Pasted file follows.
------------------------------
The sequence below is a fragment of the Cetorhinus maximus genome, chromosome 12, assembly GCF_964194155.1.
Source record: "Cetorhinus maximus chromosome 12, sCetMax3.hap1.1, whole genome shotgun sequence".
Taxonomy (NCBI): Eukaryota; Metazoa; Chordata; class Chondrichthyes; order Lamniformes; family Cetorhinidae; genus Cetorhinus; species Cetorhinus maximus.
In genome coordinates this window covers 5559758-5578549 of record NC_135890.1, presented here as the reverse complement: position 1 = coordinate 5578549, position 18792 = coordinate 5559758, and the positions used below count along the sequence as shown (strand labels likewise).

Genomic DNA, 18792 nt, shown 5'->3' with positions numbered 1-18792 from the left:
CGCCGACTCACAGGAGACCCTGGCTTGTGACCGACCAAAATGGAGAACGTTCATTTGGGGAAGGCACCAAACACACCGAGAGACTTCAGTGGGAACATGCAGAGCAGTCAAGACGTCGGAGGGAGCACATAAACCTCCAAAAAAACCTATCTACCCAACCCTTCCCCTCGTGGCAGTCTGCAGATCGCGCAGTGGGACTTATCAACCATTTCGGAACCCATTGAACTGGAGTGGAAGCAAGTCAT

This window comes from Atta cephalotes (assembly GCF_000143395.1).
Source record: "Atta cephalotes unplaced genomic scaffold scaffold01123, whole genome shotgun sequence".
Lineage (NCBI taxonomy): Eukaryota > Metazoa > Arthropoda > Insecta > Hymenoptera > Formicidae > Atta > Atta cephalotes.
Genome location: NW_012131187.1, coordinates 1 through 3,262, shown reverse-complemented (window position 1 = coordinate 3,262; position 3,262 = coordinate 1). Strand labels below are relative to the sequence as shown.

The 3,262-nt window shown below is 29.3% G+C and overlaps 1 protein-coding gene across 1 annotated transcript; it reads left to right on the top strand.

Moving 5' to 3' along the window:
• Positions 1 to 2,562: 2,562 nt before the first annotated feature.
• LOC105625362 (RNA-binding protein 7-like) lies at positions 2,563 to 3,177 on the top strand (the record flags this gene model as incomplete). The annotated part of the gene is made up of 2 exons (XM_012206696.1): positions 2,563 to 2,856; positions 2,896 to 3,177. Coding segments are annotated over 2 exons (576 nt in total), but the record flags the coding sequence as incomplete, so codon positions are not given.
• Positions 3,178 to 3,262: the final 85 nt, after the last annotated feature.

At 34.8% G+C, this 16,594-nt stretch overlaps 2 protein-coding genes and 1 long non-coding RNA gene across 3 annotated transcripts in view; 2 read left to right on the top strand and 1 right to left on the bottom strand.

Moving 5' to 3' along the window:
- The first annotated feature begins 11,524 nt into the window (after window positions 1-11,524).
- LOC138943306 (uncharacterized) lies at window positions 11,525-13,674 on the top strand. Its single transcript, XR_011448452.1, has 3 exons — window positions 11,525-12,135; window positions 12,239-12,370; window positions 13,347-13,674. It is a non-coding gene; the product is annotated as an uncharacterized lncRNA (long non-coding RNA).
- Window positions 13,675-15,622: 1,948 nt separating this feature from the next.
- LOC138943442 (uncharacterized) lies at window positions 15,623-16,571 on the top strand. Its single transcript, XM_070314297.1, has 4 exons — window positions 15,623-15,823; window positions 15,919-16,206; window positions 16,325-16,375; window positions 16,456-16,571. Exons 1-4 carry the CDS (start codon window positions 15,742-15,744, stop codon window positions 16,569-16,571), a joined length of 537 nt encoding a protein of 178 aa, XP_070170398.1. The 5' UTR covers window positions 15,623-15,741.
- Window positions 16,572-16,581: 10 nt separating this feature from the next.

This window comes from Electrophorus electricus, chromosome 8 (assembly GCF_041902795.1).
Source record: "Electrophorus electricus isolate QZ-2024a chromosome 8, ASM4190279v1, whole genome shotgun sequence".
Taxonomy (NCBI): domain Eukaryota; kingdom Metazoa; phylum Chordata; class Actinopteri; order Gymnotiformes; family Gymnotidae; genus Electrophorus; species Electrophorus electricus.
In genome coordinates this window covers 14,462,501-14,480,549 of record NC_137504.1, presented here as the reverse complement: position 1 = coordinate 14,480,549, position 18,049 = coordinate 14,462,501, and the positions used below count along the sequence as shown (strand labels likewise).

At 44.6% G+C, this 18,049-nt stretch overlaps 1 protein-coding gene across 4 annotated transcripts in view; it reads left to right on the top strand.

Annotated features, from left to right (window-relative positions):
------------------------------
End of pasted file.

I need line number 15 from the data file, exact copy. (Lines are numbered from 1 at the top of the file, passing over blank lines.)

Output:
• Positions 3,178 to 3,262: the final 85 nt, after the last annotated feature.